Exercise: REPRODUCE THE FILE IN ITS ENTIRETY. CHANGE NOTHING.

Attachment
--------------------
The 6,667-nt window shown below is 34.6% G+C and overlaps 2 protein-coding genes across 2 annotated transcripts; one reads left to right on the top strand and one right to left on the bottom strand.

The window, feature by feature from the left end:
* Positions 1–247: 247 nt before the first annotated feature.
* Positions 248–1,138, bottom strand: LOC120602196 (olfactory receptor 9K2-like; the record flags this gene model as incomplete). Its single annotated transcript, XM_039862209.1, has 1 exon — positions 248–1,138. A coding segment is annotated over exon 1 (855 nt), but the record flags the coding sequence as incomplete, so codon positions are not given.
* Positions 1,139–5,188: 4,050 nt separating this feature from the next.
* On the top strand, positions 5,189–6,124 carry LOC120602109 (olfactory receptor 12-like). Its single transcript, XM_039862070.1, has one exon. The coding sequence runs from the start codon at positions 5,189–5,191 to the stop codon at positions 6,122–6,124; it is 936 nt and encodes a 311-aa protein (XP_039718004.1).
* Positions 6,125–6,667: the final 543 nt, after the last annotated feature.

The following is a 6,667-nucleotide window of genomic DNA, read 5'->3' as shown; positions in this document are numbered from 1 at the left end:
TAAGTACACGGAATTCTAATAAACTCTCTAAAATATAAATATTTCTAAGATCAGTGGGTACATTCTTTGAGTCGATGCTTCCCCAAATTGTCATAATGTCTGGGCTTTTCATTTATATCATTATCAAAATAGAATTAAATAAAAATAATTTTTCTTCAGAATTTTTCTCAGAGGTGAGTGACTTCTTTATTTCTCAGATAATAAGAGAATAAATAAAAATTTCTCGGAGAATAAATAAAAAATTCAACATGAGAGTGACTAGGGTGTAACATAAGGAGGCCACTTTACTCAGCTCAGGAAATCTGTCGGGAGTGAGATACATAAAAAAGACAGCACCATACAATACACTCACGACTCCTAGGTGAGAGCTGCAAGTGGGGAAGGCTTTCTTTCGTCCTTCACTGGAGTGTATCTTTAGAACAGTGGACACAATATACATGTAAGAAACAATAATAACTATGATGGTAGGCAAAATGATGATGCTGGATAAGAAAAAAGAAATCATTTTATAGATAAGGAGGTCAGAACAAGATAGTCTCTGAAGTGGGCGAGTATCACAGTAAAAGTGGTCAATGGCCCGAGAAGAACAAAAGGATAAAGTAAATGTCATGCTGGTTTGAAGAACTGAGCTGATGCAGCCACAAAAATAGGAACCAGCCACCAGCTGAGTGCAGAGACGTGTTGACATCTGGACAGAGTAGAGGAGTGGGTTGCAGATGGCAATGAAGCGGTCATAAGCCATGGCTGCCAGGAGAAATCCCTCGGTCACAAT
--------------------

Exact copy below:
The 6,667-nt window shown below is 34.6% G+C and overlaps 2 protein-coding genes across 2 annotated transcripts; one reads left to right on the top strand and one right to left on the bottom strand.

The window, feature by feature from the left end:
* Positions 1–247: 247 nt before the first annotated feature.
* Positions 248–1,138, bottom strand: LOC120602196 (olfactory receptor 9K2-like; the record flags this gene model as incomplete). Its single annotated transcript, XM_039862209.1, has 1 exon — positions 248–1,138. A coding segment is annotated over exon 1 (855 nt), but the record flags the coding sequence as incomplete, so codon positions are not given.
* Positions 1,139–5,188: 4,050 nt separating this feature from the next.
* On the top strand, positions 5,189–6,124 carry LOC120602109 (olfactory receptor 12-like). Its single transcript, XM_039862070.1, has one exon. The coding sequence runs from the start codon at positions 5,189–5,191 to the stop codon at positions 6,122–6,124; it is 936 nt and encodes a 311-aa protein (XP_039718004.1).
* Positions 6,125–6,667: the final 543 nt, after the last annotated feature.

The following is a 6,667-nucleotide window of genomic DNA, read 5'->3' as shown; positions in this document are numbered from 1 at the left end:
TAAGTACACGGAATTCTAATAAACTCTCTAAAATATAAATATTTCTAAGATCAGTGGGTACATTCTTTGAGTCGATGCTTCCCCAAATTGTCATAATGTCTGGGCTTTTCATTTATATCATTATCAAAATAGAATTAAATAAAAATAATTTTTCTTCAGAATTTTTCTCAGAGGTGAGTGACTTCTTTATTTCTCAGATAATAAGAGAATAAATAAAAATTTCTCGGAGAATAAATAAAAAATTCAACATGAGAGTGACTAGGGTGTAACATAAGGAGGCCACTTTACTCAGCTCAGGAAATCTGTCGGGAGTGAGATACATAAAAAAGACAGCACCATACAATACACTCACGACTCCTAGGTGAGAGCTGCAAGTGGGGAAGGCTTTCTTTCGTCCTTCACTGGAGTGTATCTTTAGAACAGTGGACACAATATACATGTAAGAAACAATAATAACTATGATGGTAGGCAAAATGATGATGCTGGATAAGAAAAAAGAAATCATTTTATAGATAAGGAGGTCAGAACAAGATAGTCTCTGAAGTGGGCGAGTATCACAGTAAAAGTGGTCAATGGCCCGAGAAGAACAAAAGGATAAAGTAAATGTCATGCTGGTTTGAAGAACTGAGCTGATGCAGCCACAAAAATAGGAACCAGCCACCAGCTGAGTGCAGAGACGTGTTGACATCTGGACAGAGTAGAGGAGTGGGTTGCAGATGGCAATGAAGCGGTCATAAGCCATGGCTGCCAGGAGAAATCCCTCGGTCACAAT